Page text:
Barr draws an analogy to describe the suspicion with which Orthodox believers approach allegations of supernatural intervention: “If an icon begins to weep, our first reaction is to wipe the tears off and say, ‘Oh, probably something was spilled. Why should an icon weep for me? Who am I?’ If we act with humility, and it keeps persisting, the bishop will read a prayer of exorcism, and if it continues to weep, then perhaps it’s of God.” Paradoxically, resorting to exorcism in this case is the result of deep skepticism.

 

Arnold usually doesn’t take claims of demonic manifestations at face value. “If a person hears voices in their head, it might be a hallucinogenic drug; it might be dissociation, some kind of psychological disorder; or it might be an evil spirit,” he says. “At the same time, I believe in a biblical worldview that espouses the realities of demonic spirits and doesn’t dismiss that as a possible etiology to a person’s problems. So I take a multifaceted approach to deliverance.” That’s reflected in the fact that Arnold, Kelley, and anthropologist and missiologist Doug Hayward together teach a course on spiritual warfare, probably the best of its kind. Talbot School of Theology students get their money’s worth: Arnold brings his Ph.D. in New Testament exegesis to the mix, Kelley his doctorate in clinical psychology and insight into the human psyche, and Hayward his Ph.D. in anthropology and 20 years of missionary experience from Irian Jaya.

One Wild Truth

 

So, what do all these experts—Catholic, Orthodox, and evangelical—advise we do when we suspect demonization? How do we know if we’re dealing with demons or their imitations?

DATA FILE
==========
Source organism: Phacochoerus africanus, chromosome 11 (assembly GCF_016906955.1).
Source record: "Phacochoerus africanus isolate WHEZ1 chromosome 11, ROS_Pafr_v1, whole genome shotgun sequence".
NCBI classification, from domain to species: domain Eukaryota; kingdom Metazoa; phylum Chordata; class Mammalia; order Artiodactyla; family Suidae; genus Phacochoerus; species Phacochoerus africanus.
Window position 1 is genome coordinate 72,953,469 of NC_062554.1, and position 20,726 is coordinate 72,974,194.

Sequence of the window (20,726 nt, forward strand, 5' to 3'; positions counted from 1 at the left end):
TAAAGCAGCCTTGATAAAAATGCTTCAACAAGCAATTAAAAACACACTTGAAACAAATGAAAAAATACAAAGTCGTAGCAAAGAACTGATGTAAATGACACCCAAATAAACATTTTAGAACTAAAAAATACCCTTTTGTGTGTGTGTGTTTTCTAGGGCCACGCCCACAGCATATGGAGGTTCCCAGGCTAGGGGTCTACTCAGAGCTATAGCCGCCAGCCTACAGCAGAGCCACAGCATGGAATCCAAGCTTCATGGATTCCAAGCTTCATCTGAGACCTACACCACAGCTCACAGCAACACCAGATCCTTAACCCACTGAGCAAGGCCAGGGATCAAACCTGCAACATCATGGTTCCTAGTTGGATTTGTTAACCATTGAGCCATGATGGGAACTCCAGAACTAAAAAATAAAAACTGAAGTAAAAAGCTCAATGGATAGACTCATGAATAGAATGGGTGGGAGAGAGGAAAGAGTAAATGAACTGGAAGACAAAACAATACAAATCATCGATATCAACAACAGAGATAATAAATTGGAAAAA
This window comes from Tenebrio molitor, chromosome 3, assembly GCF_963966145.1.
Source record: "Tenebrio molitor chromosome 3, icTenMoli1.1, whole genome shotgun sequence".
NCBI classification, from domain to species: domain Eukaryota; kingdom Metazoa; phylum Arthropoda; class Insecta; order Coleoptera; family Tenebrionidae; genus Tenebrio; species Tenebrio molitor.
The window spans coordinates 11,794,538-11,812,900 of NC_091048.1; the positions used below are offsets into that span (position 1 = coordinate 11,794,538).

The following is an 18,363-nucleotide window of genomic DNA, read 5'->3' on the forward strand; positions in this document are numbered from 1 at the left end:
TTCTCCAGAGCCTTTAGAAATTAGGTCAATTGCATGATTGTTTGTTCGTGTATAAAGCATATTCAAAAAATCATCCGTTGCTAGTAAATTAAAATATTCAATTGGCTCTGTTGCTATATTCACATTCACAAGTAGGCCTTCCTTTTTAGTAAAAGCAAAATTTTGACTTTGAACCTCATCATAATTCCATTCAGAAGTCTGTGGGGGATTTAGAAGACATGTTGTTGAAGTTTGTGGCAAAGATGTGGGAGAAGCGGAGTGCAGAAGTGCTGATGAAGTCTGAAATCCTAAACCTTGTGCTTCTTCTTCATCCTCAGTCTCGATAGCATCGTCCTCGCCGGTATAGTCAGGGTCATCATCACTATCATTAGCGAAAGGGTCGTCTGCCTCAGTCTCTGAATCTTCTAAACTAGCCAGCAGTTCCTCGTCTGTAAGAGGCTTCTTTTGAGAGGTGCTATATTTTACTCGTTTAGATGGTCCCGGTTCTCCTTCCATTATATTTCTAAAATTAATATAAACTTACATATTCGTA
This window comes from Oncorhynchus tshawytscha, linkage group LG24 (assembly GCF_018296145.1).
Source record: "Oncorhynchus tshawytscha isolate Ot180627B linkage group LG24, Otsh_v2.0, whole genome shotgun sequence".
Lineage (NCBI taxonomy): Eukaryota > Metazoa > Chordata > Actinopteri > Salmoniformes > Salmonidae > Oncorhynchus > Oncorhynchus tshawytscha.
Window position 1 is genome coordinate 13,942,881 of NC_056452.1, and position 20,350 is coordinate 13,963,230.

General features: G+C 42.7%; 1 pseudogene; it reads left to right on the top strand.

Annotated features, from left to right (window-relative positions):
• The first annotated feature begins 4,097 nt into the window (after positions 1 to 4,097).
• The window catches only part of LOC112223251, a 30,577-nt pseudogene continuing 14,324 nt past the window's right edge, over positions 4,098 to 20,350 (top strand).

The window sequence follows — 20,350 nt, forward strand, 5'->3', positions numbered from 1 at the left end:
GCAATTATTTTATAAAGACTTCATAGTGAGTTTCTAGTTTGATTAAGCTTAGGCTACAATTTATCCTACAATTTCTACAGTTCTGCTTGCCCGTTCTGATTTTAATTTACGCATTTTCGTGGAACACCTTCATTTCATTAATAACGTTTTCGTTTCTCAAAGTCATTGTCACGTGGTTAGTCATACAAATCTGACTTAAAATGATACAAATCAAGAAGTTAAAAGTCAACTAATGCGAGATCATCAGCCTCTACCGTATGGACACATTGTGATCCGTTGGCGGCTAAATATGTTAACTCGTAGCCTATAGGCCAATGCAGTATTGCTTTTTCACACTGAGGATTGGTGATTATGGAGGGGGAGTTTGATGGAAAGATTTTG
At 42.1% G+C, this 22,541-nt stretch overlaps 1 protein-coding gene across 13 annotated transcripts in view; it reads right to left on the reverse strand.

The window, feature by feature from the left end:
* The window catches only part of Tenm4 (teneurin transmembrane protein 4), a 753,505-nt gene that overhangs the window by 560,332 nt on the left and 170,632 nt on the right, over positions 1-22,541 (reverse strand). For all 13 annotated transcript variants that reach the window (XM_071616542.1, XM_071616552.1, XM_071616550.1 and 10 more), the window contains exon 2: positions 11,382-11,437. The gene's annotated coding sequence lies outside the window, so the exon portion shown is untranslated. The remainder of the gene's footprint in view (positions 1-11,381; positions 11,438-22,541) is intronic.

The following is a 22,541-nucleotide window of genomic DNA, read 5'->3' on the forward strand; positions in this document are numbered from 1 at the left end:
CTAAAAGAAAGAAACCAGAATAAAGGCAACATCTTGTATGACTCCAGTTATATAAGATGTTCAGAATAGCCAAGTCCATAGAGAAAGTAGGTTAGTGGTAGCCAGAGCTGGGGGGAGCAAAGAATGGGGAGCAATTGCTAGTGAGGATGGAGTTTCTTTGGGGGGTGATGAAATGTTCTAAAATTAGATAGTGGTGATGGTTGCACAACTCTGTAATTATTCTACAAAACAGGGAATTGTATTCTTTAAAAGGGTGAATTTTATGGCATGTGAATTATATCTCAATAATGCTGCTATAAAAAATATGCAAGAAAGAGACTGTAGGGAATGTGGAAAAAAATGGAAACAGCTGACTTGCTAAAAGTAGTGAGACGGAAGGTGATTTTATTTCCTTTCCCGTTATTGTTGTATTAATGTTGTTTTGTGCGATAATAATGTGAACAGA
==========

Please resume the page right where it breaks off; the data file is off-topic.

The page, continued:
First, we need to get ourselves in that teachable place between credulity and skepticism. There we can learn from the collective wisdom that Christians have accumulated over the ages. We should watch for paranormal symptoms, like levitation. We should consult medical doctors and trustworthy psychologists who don’t read too much into things. The psychologists would eliminate dissociative identity disorder, an illness that may resemble demonization but more than that is a cry for help. We should refuse counsel from entertainers but seek out modest exorcists, the kind we find through word of mouth, who pray a lot, refuse to become media personalities, and admit they don’t always know the answers. We should admit that in some cases we may never be able to distinguish between the direct and indirect ways in which the demonic may be attempting to thwart God’s purposes.

 

Over time and in prayer, we should look at family background, unconfessed sin, and level of suggestibility, as well as demonic “inroads”—ways in which humans invite, knowingly or unknowingly, the presence of demons. We should pay special attention to involvement in the occult, generational sins (“sins of the fathers”), and sexual molestation or other ways in which one person gets control of another’s body and/or mind. Once possible natural causes are examined, deliverance ministers will either recommend or discourage asking God in prayer to expel evil spirits.

 

Perhaps then we will know if true demons are involved.

 

But even if we don’t, we should remind ourselves of this wild truth: God, who is victor over both demons and their counterfeits, will come to our aid.